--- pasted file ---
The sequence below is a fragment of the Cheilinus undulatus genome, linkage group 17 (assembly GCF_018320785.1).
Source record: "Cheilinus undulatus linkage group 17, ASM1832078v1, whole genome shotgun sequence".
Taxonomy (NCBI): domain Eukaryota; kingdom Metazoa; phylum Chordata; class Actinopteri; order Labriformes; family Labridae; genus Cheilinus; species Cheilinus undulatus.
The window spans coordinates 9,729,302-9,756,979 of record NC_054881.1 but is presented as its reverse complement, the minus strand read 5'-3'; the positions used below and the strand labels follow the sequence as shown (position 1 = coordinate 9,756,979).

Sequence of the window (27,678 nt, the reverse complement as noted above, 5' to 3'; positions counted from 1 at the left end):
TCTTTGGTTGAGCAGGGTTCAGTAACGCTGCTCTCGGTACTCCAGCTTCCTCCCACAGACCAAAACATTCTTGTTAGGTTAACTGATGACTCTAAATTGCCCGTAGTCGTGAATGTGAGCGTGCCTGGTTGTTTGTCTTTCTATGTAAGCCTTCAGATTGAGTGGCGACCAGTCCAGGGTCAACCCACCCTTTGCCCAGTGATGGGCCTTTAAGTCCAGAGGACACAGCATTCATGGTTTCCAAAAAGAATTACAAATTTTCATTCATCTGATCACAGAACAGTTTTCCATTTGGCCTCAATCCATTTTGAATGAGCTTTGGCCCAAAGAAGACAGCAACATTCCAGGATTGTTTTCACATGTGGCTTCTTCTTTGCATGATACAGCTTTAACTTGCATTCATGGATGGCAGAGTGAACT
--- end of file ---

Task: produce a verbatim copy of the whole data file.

The sequence below is a fragment of the Cheilinus undulatus genome, linkage group 17 (assembly GCF_018320785.1).
Source record: "Cheilinus undulatus linkage group 17, ASM1832078v1, whole genome shotgun sequence".
Taxonomy (NCBI): domain Eukaryota; kingdom Metazoa; phylum Chordata; class Actinopteri; order Labriformes; family Labridae; genus Cheilinus; species Cheilinus undulatus.
The window spans coordinates 9,729,302-9,756,979 of record NC_054881.1 but is presented as its reverse complement, the minus strand read 5'-3'; the positions used below and the strand labels follow the sequence as shown (position 1 = coordinate 9,756,979).

Sequence of the window (27,678 nt, the reverse complement as noted above, 5' to 3'; positions counted from 1 at the left end):
TCTTTGGTTGAGCAGGGTTCAGTAACGCTGCTCTCGGTACTCCAGCTTCCTCCCACAGACCAAAACATTCTTGTTAGGTTAACTGATGACTCTAAATTGCCCGTAGTCGTGAATGTGAGCGTGCCTGGTTGTTTGTCTTTCTATGTAAGCCTTCAGATTGAGTGGCGACCAGTCCAGGGTCAACCCACCCTTTGCCCAGTGATGGGCCTTTAAGTCCAGAGGACACAGCATTCATGGTTTCCAAAAAGAATTACAAATTTTCATTCATCTGATCACAGAACAGTTTTCCATTTGGCCTCAATCCATTTTGAATGAGCTTTGGCCCAAAGAAGACAGCAACATTCCAGGATTGTTTTCACATGTGGCTTCTTCTTTGCATGATACAGCTTTAACTTGCATTCATGGATGGCAGAGTGAACT